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NGO links forest concession with businessman related to López Obrador

NGO links forest concession with businessman related to López Obrador

Mexicans Against Corruption and Impunity (MCCI) revealed that the Government of Mexico authorized the change of land use of almost three hectares of jungle so that Grupo Vidanta —belonging to a businessman related to President Andrés Manuel López Obrador and his son mayor— will develop a tourism project in Quintana Roo.

“The land use change was authorized on February 22, 2019. With this authorization, Grupo Vidanta was able to build and operate three access roads and their necessary services for its tourist center,” the investigation indicated.

In a public document from Semarnat (Secretariat of the Environment and Natural Resources), it is specified that Grupo Vidanta bought —on June 20, 2002— the ownership of the 250-hectare plot of land called Veracruz, located at kilometer 47 of the Puerto Juárez-Tulum highway, north of the municipality of Solidaridad, Quintana Roo, in the Mexican Caribbean.

“The Secretariat requested Vidanta an environmental compensation payment of 221,351 pesos (about US$11,000), which were used for reforestation or restoration and maintenance activities of some 12 hectares that cannot be used to build roads,” the information pointed out. .

The land use change authorization was granted for a term of ten years and may be extended by Grupo Vidanta as long as it complies with the prevention, mitigation and/or compensation measures for the flora and fauna of the place, the text added.

In addition, always according to MCCI, in October 2020, the Ministry of the Environment, through the delegation in Quintana Roo, authorized Marina Vallarta Developments to change the use of land on forest land for a property located in the municipality of Solidaridad for where the Mayan Train, one of López Obrador’s flagship works, was planned to pass.

The controversy continues

Last Wednesday, MCCI —an organization highly critical of the Mexican government— revealed new links between Daniel Chávez, a businessman related to the government of Andrés Manuel López Obrador, and the eldest son of the president, José Ramón López Beltrán, criticized for leading a luxurious life in the United States. Joined.

Grupo Vidanta, a tourism consortium founded by Daniel Chávez, a businessman, friend and advisor to the president, received in 2020 the extension for 15 years of a concession to occupy a beach, as well as a permit to build a cable car that will connect two tourism megaprojects in the states of Jalisco and Nayarit, indicated the MCCI investigation a few days ago.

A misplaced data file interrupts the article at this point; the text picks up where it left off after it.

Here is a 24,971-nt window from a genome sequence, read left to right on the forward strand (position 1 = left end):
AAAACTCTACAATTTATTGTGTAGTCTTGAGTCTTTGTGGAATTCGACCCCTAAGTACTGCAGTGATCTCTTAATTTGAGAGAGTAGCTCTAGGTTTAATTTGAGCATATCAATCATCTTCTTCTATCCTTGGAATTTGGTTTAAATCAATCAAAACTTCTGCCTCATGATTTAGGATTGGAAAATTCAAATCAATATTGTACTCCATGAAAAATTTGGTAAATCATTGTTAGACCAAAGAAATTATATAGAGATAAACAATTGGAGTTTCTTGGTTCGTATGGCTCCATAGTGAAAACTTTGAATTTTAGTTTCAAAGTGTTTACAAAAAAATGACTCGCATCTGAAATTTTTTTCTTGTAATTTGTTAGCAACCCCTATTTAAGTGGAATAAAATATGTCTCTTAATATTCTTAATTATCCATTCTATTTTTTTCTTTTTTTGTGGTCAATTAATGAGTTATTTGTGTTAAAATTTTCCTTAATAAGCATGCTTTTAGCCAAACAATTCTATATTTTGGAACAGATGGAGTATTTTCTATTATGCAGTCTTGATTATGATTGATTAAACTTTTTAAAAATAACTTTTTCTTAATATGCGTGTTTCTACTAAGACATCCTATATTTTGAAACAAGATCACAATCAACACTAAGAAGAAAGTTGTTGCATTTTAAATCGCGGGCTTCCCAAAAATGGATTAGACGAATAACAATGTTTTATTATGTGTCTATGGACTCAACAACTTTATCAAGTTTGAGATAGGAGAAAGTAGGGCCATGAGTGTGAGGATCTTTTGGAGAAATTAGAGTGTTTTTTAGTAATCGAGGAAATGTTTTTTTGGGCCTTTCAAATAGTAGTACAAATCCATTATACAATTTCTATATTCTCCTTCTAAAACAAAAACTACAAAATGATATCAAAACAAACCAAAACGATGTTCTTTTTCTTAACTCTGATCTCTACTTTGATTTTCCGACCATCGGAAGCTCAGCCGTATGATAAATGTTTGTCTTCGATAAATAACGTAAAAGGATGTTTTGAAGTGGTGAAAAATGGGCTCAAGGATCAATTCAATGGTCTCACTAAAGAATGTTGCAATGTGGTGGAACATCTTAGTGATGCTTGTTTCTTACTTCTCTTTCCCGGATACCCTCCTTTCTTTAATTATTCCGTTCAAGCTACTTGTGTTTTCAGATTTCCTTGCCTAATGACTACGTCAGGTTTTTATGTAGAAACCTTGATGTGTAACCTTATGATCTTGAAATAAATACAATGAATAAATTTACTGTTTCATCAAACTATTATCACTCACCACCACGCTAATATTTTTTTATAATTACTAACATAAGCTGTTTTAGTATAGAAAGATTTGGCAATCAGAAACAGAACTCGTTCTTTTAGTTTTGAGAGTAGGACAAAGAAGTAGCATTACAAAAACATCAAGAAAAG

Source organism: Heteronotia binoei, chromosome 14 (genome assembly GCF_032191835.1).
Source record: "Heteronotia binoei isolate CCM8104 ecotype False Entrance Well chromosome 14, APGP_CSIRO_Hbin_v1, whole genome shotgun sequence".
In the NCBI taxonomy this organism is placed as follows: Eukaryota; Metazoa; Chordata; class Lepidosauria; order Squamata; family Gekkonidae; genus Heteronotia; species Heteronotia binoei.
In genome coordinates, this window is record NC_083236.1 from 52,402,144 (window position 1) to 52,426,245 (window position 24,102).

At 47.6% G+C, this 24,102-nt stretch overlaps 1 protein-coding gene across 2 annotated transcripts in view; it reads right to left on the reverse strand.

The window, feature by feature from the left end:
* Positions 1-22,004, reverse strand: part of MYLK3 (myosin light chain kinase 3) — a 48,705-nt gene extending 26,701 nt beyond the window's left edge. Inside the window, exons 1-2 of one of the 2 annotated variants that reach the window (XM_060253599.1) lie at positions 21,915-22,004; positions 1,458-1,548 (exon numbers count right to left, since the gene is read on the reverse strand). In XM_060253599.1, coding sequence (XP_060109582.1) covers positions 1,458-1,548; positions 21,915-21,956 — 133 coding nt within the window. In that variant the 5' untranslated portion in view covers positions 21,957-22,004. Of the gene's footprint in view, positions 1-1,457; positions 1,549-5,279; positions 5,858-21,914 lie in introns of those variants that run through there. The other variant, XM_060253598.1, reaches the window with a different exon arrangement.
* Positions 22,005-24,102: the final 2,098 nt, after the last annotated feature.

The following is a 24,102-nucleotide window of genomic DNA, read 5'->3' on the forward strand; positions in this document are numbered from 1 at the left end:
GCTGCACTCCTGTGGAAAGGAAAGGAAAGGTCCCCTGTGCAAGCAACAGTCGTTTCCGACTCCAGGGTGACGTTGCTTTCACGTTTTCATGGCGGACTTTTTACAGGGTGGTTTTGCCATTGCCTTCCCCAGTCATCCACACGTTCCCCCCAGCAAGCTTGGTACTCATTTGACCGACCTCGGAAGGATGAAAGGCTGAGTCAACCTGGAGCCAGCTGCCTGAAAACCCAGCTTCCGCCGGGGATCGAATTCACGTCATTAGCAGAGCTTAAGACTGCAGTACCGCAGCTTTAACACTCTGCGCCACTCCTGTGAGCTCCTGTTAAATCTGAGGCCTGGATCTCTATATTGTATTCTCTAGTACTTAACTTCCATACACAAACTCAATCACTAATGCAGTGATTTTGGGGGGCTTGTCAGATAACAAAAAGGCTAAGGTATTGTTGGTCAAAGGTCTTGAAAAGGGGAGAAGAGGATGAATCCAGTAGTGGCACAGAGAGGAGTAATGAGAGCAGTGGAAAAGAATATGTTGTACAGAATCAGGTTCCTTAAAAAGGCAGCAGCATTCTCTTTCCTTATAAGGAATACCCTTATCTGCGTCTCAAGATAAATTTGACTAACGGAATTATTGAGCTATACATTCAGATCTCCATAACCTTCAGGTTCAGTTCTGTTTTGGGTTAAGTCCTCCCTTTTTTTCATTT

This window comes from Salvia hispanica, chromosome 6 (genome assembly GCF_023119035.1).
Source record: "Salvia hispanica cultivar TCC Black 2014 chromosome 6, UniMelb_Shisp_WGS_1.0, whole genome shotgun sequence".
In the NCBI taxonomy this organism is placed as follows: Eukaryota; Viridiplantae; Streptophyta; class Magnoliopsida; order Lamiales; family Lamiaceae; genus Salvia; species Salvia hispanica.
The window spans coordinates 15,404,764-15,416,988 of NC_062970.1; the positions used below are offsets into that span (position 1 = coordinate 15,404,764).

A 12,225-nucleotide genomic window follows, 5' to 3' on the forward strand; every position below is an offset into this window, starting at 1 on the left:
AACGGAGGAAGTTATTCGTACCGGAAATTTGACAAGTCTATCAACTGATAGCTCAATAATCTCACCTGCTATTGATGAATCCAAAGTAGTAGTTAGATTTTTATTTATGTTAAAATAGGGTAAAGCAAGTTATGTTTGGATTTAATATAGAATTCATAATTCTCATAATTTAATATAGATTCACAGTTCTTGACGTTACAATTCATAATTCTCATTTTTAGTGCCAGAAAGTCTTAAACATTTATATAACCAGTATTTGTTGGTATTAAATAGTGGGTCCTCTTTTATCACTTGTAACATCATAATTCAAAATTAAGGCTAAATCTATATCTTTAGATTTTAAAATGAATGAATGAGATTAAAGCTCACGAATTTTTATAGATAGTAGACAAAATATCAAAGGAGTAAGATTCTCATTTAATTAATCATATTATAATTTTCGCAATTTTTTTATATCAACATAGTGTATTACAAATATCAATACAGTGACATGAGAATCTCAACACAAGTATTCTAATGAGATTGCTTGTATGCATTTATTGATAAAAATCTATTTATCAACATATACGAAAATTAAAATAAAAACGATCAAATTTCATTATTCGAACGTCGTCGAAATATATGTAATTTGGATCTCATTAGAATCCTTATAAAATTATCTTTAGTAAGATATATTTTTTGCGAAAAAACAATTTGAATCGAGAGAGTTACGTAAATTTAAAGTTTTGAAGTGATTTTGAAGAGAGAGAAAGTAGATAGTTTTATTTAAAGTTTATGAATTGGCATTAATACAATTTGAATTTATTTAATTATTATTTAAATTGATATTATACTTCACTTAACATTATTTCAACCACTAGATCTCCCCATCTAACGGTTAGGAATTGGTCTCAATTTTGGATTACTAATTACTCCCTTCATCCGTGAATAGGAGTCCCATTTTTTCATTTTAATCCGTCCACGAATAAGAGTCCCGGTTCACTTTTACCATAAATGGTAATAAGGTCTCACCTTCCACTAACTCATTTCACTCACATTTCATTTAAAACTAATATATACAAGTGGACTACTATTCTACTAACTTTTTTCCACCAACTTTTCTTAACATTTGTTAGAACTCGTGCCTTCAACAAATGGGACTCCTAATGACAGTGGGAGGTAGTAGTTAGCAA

This concession and the permission they received were “granted the same year that López Obrador’s son obtained a visa to work in the United States at the management and invitation of KEI Partners,” the text pointed out.

KEI Partners, the investigation continued, is a real estate company founded in Houston by the sons of the founder of Vidanta, “who have also had shareholdings in companies of that tourism consortium.”

The scandal surrounds the eldest son of López Obrador, since the end of January, when MCCI and the Latinus outlet, of the journalist Carlos Loret de Mola, reported that the president’s son lived in 2019 in Houston, Texas, in the house of an executive of Baker Hughes, which that year extended a contract with Petróleos Mexicanos (Pemex).

Both López Obrador and Pemex, in addition to the son himself, denied any link between the state company and the firstborn.

Vidanta responds

In a full-page statement published this Friday in the main newspapers of the country, the Mexican businessman Daniel Chávez denied this Friday that he, his family or the firm Grupo Vidanta have a “commercial relationship” with the Government of Andrés Manuel López Obrador.

For his part, the president said this Friday, during his morning press conference, that this company has been in the tourism sector in Mexico for many years.

“All his permits were given by previous governments,” said the president, who assured that these investigations only “want to sow doubt” about his management.

Source: Gestion

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